Here's Ludi Valentine, who was in charge of programming for children and families, and Ruth Ball, who was in charge of the Foods track of the festival, and chaired my Food in SF panel. (Thanks for all your hard work, and for coming along to our Cakes in Space event!)

Adela Terrell was one of the people who organised the children's activities and kept them all happy and busy. It cracked me up, watching her Spider-man son racing up and down the corridor in her high-heeled shoes.

One of the costume-related activities revolved around some blue plastic chips. Everyone got some in their registration pack and we could give them to people whose costumes we admired. At first I thought it was a bit weird, but then I came to realise it was a great way for shy people to tell other people they looked good, without worrying the other person would think they were hitting on them, or that they might be saying something inappropriate.

This Sharknado costume was pretty impressive. Sharnado Boy Max Edwards came along to the Comics Monsterclass I led with Philip Reeve. Our adult group was nicely mixed; some professional comics people with people who had never made comics. Philip and I gave them some tips for drawing comics, then led them in a four-panel Comics Jam. It's a bit like Consequences or Chinese Whispers: everyone spends five minutes drawing the first panel, we all pass our papers to the left and pick up with panel 2 on the next comics. So we ended up with a bunch of comics where each panel was drawn by a different person.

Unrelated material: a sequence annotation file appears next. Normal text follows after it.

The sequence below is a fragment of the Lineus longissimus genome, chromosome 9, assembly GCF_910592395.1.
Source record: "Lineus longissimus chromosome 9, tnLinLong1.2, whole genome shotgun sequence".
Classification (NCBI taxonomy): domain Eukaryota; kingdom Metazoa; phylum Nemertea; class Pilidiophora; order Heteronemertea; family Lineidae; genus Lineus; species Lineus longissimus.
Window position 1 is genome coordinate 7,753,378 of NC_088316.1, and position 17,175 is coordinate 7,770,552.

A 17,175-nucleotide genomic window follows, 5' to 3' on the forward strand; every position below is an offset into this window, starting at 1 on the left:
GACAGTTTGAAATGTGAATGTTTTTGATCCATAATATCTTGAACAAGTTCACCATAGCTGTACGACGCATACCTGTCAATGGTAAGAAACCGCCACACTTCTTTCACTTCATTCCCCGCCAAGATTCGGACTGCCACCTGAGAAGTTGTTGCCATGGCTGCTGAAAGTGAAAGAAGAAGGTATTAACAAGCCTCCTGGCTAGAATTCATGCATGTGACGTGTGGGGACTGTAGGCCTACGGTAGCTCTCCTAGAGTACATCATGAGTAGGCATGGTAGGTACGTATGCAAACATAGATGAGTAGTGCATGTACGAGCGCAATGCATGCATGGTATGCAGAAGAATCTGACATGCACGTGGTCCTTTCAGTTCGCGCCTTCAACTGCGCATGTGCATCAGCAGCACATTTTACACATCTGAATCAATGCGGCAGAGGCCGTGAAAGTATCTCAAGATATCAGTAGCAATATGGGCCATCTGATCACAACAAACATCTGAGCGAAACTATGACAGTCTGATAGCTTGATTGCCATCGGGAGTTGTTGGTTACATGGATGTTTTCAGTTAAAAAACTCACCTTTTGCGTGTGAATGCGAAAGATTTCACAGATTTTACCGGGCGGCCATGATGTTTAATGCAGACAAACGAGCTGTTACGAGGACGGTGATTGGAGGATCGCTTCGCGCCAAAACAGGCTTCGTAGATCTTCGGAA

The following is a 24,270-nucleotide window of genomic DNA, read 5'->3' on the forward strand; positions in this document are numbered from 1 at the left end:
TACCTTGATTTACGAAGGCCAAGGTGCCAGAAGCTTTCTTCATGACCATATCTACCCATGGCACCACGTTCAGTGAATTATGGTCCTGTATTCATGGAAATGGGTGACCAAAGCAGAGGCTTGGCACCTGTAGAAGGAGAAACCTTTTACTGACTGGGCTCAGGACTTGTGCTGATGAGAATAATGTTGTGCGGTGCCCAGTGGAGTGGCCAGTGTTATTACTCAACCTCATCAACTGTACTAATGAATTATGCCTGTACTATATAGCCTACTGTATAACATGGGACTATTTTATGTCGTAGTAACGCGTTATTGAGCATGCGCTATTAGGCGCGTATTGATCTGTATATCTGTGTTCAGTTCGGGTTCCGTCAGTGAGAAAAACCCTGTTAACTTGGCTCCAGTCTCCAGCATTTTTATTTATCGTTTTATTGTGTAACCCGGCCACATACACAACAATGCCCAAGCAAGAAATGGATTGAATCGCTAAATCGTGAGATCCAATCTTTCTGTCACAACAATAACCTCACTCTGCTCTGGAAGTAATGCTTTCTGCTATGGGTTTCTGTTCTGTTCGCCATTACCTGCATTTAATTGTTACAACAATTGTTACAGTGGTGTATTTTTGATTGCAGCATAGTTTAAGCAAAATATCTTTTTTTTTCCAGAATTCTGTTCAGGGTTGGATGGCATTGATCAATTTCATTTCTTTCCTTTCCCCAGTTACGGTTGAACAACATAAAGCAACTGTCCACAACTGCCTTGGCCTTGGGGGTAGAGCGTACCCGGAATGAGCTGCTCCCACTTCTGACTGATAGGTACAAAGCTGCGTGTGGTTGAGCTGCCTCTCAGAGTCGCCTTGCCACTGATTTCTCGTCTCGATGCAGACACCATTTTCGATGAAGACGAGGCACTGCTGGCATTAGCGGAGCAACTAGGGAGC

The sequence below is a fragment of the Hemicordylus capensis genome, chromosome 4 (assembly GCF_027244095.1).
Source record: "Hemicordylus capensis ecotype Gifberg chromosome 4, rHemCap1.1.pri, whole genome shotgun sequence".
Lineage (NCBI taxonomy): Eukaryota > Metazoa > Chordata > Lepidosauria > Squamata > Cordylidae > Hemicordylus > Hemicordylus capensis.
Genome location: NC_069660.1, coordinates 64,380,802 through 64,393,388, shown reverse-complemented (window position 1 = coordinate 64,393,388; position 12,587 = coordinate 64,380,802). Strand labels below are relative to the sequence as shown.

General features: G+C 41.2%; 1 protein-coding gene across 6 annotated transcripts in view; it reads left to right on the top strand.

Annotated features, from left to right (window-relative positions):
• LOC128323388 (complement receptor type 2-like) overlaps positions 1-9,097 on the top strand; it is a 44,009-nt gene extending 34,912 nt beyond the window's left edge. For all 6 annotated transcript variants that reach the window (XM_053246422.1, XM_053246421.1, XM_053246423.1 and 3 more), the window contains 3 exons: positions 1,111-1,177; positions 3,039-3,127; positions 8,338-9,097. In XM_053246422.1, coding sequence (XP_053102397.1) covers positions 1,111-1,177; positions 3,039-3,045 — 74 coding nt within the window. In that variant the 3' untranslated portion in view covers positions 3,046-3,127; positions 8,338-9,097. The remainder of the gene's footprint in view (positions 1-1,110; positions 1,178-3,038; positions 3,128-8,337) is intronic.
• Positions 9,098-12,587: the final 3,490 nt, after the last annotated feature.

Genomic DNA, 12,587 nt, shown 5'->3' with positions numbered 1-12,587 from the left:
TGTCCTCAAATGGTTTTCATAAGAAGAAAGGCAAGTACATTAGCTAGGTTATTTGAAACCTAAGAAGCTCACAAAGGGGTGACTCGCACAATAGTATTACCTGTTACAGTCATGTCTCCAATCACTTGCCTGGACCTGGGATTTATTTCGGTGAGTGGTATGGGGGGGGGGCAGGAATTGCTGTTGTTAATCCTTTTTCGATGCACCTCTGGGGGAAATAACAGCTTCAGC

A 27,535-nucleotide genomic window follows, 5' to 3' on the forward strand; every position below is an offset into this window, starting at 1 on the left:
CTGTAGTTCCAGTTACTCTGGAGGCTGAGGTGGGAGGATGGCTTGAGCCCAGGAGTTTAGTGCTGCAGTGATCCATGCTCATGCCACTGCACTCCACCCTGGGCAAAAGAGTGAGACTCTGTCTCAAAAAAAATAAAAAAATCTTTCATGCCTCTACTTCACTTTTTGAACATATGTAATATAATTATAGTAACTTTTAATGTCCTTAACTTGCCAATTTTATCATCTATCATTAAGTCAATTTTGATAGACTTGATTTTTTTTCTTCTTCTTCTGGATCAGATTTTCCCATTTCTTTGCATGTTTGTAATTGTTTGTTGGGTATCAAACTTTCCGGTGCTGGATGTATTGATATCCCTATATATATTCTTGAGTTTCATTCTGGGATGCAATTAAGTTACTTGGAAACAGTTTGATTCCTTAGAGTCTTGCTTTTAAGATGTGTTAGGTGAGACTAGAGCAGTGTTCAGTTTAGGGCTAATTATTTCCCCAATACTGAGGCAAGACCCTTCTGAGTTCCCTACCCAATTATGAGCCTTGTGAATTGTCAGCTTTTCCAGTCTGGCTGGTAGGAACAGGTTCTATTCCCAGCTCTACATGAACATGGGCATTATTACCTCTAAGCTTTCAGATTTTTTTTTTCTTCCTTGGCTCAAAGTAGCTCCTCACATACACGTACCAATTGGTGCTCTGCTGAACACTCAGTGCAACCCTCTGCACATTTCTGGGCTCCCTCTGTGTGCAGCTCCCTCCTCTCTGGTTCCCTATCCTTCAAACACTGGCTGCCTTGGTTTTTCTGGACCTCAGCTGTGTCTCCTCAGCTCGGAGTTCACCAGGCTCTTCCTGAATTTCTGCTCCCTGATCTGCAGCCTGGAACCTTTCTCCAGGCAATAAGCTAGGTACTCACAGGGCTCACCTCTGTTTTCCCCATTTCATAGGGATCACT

I'm coming out with a picture book this autumn, JAMPIRES, that's based on a Comics Jam I did with my friend David O'Connell. We've posted a guide to taking part and leading Comics Jams on our Jampires website: Feel free to print out the guide and use it if you want to do this with your friends, family, school, etc.